The recent letter (“Societies need to regain focus,” Aug. 6, Page 6) by Bill Tobin certainly caught my attention and also, I am sure, that of many of my fellow Society of Plastics Engineers members.
Mr. Tobin's historic perspective of the reason for the existence of societies is very correct, and the evolution he speaks about is very true. It is also continuing. The advent of e-mail and other electronic communication changed our professional lives substantially, and we do not seek or receive information the same way we used to. But this doesn't make societies obsolete or redundant.
Progressive societies like SPE have active programs involving electronic communication. Today's world-class societies have comprehensive, current and member-relevant Web sites. For a company making money, society support involves much more than giving leads. In the rapidly advancing industry we belong to, equally important is solving technical and production problems, as well as being able to bring a product to market using the most suitable materials and efficient and profitable processes.
SPE provides just that to its members and customers.
Training seminars in all technical topics imaginable and about most plastic processes are sponsored and held around North America on an almost-continuous basis. About 50 technical conferences are sponsored each year with such diverse topics — thermoforming, hollow-part products, polyolefins, color and appearance — being considered world-class and “must attend” to anyone in those industry segments. Also each year, at our annual technical conference more than 1,000 papers are presented to close to 5,000 attendees. And while all this is going on, new products like our Injection Molding Technician Toolbox are being perfected and launched onto the market.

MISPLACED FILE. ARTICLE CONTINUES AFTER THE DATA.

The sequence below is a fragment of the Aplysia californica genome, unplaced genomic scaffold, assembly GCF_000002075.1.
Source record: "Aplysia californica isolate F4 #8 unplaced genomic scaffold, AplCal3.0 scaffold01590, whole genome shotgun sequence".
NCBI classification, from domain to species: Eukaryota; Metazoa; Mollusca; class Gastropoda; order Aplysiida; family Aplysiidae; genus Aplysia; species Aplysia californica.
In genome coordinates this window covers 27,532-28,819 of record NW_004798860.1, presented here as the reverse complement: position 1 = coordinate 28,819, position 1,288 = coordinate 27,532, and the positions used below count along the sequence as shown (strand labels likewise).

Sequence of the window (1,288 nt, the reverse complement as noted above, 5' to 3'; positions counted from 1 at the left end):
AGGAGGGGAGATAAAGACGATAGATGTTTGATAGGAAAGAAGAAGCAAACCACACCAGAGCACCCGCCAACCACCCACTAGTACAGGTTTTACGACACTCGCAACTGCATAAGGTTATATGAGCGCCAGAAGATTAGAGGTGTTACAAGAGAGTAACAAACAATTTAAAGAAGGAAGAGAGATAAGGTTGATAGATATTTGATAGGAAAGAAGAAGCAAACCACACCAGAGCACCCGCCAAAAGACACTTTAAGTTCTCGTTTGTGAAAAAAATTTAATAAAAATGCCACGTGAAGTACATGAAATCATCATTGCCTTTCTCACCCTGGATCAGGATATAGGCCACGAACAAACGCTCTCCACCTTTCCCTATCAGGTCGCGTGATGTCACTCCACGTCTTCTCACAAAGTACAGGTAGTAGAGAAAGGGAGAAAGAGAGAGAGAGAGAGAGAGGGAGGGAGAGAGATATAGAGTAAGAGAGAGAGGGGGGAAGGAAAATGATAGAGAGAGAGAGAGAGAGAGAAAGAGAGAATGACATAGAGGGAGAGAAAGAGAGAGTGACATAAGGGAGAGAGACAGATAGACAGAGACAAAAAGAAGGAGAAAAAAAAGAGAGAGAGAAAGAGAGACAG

No there is no shortage of what we as a society provide for our members to help them and their companies succeed and profit in the plastics industry today.
But there is another reason for societies to exist and to function the way they do. Libraries and other means of disseminating knowledge have existed for many years, long before most plastics societies were formed. The people who founded SPE and all the other societies that exist today didn't come together just to exchange information, find leads for new businesses or solve technical problems. They came together out of a common purpose, a feeling of fellowship and brotherhood. People with a similar occupation and background wanted to meet, exchange pleasantries and good times, build up friendships and create relationships.
This was true in the Dark Ages, and we believe it is true today, and we at SPE are working to make it happen. We believe we are working on the things that matter, while forever attentive to the needs of our members.
Terence J. Browitt
Society of Plastics Engineers